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To think my sister needs to grow up?

(50 Posts)
godricswallow Sun 21-Feb-16 18:41:43

She is 27. We get on OK. We arent the best friends and we dont have a lot in common but we can be amicable to one another.

She has suffered from severe mental health problems for a long time. Came out of school with few prospects and has never really worked in a paid job. She has done periods of voluntary work but nothing that has last more than a few months because she "cant cope with it all". She claims she gets very anxious around people and finds it hard to trust them. She got a paid job last year but left it because she said it was causing her distress.

She is a nice girl dont get me wrong. She still lives with my parents and helps them out around the house and in whatever they need etc. She has her own money through the benefits she get for her mental illness but doesnt pay rent/towards household bills/food.

My parents keep falling out over the fact she is still at home and its causing a strain on their relationship. Growing up they were very happy together but her constant mood swings and lounging about is causing them a lot of stress. Its hars for me to see if im honest and I do blame her. Part of me doesnt want to but a big part of me does.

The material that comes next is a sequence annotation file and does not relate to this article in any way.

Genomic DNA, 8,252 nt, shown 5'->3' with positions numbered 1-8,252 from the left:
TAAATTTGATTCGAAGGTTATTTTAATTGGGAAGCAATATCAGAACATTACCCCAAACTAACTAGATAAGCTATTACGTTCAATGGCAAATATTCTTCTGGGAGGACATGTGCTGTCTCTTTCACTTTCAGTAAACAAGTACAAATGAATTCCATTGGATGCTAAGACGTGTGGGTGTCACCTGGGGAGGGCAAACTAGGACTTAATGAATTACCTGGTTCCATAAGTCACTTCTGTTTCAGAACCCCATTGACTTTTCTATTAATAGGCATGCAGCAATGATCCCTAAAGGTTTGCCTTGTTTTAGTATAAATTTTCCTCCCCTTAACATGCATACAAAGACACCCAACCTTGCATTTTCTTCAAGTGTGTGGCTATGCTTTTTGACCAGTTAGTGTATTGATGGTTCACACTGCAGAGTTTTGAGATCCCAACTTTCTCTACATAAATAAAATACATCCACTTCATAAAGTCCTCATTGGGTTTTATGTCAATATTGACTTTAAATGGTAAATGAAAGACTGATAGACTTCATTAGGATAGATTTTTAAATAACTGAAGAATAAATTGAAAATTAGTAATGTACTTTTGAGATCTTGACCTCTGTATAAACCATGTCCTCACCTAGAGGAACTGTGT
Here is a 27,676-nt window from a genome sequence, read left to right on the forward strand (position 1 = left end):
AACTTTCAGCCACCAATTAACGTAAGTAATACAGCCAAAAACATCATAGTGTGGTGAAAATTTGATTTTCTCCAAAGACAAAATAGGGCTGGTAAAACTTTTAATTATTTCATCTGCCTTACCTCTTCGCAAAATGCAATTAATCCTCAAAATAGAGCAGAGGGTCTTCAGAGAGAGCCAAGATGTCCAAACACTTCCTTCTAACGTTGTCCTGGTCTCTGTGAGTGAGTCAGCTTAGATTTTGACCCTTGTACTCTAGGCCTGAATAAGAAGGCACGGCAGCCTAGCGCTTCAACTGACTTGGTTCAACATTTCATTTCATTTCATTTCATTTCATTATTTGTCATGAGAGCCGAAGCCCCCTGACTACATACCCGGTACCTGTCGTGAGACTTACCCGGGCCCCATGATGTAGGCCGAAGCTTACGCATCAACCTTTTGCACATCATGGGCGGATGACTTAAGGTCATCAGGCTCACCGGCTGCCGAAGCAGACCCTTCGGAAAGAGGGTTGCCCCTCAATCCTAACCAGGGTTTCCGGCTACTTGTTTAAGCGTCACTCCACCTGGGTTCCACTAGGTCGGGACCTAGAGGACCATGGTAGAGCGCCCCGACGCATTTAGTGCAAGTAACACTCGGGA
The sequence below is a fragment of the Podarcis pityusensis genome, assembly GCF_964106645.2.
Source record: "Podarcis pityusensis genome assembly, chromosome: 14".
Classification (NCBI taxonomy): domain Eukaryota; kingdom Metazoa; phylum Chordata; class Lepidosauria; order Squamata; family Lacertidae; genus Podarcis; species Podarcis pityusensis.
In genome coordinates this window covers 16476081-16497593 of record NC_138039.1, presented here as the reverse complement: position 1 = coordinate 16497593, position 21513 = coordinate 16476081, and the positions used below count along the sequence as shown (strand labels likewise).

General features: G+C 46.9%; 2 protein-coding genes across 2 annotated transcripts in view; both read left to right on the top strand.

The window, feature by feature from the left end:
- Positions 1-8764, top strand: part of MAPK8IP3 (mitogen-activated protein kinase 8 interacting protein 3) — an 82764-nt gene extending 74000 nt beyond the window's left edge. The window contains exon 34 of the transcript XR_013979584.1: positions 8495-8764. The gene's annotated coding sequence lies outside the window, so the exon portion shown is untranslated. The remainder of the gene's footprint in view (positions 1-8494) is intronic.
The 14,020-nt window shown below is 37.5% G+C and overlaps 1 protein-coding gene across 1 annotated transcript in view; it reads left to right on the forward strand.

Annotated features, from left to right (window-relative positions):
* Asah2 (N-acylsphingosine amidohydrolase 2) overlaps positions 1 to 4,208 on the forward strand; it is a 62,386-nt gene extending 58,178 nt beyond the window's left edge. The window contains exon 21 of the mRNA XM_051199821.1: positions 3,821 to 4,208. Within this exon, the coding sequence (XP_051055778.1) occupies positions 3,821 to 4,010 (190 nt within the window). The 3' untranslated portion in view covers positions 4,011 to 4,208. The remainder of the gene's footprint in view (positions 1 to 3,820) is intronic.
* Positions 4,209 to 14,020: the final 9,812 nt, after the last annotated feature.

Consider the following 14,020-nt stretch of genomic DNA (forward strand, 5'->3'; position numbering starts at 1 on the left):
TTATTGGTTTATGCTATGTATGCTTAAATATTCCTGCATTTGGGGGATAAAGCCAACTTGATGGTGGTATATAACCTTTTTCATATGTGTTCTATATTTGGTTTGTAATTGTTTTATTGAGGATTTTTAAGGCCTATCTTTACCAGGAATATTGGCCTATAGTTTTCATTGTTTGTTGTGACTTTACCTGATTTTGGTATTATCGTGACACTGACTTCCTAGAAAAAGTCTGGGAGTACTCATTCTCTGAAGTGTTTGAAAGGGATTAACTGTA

She has seen many therapists, none of which she seems to get on with. She is constantly going back and forth to the GP and trying different medications which dont seem to work for her.

I dont know much about mental health issues I really dont. But surely at 27 and when she has been on this cycle for years she needs to start to make a change?

GabiSolis Sun 21-Feb-16 18:43:38

Maybe you should start trying to find out more about her illness?

PurpleDaisies Sun 21-Feb-16 18:44:08

This sounds very familiar. Have you posted before?

Buttons23 Sun 21-Feb-16 18:45:49

Yeah sorry but it's very clear you know little about mental health. I very much doubt your sister wants to feel like that and it's not something that can just go away with age.

I honestly think if you want to understand your sister more then you need to research mental health issues.

FellOutOfBedTwice Sun 21-Feb-16 19:21:49